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Virtue

The throne of Virtue is in the heart, its scepter is righteousness, and its sway is in the realm of thoughts and deeds. It has no place in the outward accretions of a man—his clothing, money, possessions, and acts of conformity. It is a living power within, and not a something put on from without, and as such it can thrive under all conditions, even as far as the two extremities of beggary and pomp.

This is made plain by a consideration of the lives of those men of surpassing Virtue who have lived in the past, and whose names and words and deeds are so dearly cherished by mankind. Epictetus, the slave, and Marcus Aurelius, attended on by slaves, are seen today to be clothed in the same resplendent Virtue. We do not think of one as greater than the other. Great is the solitary slave, not because of his simple cloak, but because of his superior Virtue. Great is the solitary emperor, the grandeur of whose Virtue far outshines those perishable trappings of state and appurtenances of worldly power with which he is surrounded.

Confucius, the ceremonialist, faultlessly and sumptuously arrayed in the courtly garments of his office; and Buddha, the disapprover of ceremonial, clothed in the habiliments of a beggar, are alike today the adored of untold millions for the faultless and transcendent Virtues which they manifested.

Socrates, the polygamist, is called "Master" by Plato the celibate, and who dare say that the master was less pure, less master of himself and his passions, than the divine pupil?

George Fox, the condemner of "Steeple-houses," wandering and poor, and clothed in leathern breeches, is one in virtue with High Latimer, the cathedral preacher, living in a palace, and rich, and adorned with priestly vestments.

Thoreau in his cabin in the forest, and Emerson in his well-equipped residence, and surrounded with all refinements, practiced the same Virtues and lived the same truth.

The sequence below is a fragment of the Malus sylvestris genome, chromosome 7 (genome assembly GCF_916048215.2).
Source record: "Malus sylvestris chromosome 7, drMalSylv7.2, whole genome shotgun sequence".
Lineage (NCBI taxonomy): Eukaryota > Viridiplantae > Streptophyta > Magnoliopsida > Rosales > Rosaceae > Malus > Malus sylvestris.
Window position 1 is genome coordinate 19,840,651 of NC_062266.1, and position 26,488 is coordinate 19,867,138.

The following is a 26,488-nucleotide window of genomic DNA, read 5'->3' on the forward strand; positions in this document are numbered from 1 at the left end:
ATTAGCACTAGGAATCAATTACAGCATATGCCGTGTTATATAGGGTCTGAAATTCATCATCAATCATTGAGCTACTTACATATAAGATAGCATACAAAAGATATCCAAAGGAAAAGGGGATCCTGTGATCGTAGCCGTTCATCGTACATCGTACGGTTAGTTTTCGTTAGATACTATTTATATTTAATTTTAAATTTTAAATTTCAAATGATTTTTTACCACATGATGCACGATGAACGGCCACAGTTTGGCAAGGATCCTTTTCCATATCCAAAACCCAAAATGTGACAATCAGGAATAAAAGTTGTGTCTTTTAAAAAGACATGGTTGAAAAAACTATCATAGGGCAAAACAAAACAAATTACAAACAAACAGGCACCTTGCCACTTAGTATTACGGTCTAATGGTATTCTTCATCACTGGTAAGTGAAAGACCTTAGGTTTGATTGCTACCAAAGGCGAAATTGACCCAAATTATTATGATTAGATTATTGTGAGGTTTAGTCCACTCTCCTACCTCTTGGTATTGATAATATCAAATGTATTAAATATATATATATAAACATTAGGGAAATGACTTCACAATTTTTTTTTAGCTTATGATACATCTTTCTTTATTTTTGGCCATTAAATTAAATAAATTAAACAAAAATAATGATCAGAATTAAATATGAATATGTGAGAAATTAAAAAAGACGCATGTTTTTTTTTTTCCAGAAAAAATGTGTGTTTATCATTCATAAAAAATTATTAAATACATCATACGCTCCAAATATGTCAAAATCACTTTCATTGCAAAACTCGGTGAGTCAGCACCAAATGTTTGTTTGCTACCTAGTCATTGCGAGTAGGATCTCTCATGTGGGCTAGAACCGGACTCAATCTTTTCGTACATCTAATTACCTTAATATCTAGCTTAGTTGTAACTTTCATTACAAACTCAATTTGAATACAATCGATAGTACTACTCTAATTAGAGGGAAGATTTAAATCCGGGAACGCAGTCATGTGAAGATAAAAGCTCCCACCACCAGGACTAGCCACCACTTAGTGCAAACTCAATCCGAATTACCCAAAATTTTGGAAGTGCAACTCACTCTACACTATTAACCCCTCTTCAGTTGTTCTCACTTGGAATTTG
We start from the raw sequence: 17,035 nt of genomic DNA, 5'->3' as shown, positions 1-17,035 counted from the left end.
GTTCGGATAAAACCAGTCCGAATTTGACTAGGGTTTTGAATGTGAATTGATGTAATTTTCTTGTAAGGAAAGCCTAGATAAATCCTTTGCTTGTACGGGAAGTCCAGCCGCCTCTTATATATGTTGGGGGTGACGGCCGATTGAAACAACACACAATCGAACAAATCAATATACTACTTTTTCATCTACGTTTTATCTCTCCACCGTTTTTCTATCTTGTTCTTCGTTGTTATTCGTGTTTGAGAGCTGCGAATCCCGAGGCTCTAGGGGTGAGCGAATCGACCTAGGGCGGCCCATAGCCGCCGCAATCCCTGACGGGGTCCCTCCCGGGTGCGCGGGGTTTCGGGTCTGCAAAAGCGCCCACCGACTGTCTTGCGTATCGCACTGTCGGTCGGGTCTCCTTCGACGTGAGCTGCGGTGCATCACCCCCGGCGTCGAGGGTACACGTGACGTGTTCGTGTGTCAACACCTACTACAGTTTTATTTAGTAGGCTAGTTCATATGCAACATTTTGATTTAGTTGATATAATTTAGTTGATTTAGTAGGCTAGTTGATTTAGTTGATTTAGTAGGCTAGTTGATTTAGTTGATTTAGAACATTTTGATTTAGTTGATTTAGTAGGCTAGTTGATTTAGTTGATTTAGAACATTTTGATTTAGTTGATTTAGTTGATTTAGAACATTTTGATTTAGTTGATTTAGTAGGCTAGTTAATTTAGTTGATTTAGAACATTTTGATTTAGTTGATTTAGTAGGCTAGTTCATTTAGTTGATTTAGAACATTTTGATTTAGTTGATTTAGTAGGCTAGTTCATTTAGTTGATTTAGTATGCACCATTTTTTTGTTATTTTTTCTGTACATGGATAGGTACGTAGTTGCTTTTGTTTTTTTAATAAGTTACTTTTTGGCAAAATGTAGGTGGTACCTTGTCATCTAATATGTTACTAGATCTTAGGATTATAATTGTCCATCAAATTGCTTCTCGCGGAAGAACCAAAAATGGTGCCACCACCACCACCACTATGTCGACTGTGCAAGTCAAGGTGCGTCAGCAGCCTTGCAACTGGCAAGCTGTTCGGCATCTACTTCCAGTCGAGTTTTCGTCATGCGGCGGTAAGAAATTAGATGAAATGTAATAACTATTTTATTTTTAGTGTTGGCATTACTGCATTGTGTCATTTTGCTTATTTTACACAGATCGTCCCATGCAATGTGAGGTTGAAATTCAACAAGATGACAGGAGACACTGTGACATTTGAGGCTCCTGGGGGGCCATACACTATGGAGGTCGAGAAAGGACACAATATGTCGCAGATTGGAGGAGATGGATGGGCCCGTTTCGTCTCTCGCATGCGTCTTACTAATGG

Not only do the words of the sages and the acts of the wise ceaselessly and unerringly point to the inward independence of Virtue, but the whole ethical history of the race demonstrates the truth (which men should train themselves to perceive and comprehend) that Virtue and vice have no actual existence in any external thing; in any custom, contrivance, condition or circumstance, but that they subsist in the heart, and in the heart only.

A man is defiled or made clean by what he is and does from within, and not by what he uses and adopts without. The man who, having become master of his mind and detached his heart from everything but Virtue, will, in pursuing his particular mission for the good of mankind, use and adopt those things and conditions by the employment of which he can best accomplish his high purposes. If by riches, then he will use riches; if by poverty, he will adopt poverty; if by a mean between the two, he will take the middle course. If by being well-clothed, he will clothe himself well; if by mean clothing, he will see that he is meanly clad. If by preaching to the world, he will so preach; if by remaining obscure, then he will so remain. If by writing, he will write; if by not writing, he will not write. If by conforming to established rites and customs, he will conform; and if by abandoning such rites and customs, he will not conform. Whether to be rich or poor, known or unknown, public or private, a householder or a celibate, a governor or a mendicant a dignitary or a servant, is, to a Master of Virtue, of no primary importance, all such outward conditions being merely accessorial.

Not by money, nor marriage, nor food, nor raiment, nor possessions, nor poverty, nor position, nor servitude, is a man defiled and made vicious; but by the lusts, desires, and follies of his heart. It is covetousness, not money; lust, not marriage; self-indulgence and gluttony, not diet; vanity, not clothing; selfishness, not possessions; ignorance and indolence, not outward poverty; arrogance, not position; and meanness of spirit, not servitude, which constitute vice.

Outward things have in them no life, and their possession or absence, their use or nonuse is no part f Virtue or vice. These conditions exist only in the heart.